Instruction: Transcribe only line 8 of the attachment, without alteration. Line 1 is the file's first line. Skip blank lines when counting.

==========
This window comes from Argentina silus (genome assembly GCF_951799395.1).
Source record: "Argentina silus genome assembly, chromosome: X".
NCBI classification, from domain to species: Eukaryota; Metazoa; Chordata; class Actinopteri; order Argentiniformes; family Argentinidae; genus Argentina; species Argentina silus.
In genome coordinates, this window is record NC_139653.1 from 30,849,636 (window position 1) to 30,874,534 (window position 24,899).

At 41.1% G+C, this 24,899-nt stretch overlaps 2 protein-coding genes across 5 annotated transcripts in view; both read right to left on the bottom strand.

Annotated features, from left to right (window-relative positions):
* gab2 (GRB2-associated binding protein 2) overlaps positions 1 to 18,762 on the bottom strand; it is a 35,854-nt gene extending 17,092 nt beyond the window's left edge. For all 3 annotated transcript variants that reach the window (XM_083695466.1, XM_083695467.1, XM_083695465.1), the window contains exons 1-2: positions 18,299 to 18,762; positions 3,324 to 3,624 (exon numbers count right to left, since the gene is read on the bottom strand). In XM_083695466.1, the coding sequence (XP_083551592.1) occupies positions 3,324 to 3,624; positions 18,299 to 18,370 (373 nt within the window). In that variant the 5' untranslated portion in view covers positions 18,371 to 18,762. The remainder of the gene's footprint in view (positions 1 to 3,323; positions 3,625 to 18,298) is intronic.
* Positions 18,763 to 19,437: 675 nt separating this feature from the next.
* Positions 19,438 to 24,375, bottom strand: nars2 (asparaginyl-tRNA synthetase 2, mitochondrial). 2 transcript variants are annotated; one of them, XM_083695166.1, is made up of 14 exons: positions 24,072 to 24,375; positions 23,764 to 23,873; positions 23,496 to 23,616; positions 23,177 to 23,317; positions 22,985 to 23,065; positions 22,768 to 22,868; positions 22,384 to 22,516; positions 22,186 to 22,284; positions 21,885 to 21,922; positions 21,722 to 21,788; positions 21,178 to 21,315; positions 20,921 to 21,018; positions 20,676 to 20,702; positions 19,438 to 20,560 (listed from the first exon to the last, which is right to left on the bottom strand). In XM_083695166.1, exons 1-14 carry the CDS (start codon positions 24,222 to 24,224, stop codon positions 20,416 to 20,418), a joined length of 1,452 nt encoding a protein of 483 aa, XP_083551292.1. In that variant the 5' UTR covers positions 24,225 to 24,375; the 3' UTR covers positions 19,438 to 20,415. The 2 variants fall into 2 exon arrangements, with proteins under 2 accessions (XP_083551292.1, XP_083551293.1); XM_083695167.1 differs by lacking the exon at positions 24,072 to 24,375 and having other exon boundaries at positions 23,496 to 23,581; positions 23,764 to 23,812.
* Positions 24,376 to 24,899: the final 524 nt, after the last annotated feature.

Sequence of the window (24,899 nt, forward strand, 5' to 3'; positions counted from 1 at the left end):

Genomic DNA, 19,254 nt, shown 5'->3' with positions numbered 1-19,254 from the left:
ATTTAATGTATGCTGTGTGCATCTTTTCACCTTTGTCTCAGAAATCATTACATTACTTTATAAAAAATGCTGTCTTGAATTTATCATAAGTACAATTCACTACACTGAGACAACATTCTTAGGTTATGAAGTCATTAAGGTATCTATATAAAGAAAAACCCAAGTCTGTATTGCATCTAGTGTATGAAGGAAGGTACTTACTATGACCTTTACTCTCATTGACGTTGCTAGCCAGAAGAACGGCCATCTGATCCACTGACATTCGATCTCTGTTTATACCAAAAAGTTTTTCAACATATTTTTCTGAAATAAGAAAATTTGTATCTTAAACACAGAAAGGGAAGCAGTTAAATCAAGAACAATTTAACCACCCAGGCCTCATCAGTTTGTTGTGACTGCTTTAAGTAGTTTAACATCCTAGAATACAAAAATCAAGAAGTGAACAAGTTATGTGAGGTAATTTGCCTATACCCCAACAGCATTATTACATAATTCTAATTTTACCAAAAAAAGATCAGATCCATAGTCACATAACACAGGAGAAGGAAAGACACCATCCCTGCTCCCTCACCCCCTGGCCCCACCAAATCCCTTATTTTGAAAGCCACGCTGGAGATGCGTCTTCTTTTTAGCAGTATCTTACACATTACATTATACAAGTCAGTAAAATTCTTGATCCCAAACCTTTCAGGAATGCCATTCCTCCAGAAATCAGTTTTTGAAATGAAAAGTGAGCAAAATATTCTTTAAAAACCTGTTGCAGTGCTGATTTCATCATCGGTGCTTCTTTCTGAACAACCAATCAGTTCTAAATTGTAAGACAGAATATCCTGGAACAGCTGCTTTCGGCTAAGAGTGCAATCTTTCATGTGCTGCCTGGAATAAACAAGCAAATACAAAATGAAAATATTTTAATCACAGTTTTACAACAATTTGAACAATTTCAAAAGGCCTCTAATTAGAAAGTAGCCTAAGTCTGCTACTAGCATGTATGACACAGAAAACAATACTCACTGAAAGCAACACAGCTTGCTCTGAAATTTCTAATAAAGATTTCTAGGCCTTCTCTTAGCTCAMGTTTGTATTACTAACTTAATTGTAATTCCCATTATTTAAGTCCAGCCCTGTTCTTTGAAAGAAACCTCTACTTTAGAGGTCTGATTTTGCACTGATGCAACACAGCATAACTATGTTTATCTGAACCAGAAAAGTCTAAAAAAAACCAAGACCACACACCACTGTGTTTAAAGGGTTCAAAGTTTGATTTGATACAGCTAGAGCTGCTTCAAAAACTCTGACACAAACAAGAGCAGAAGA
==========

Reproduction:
* Positions 18,763 to 19,437: 675 nt separating this feature from the next.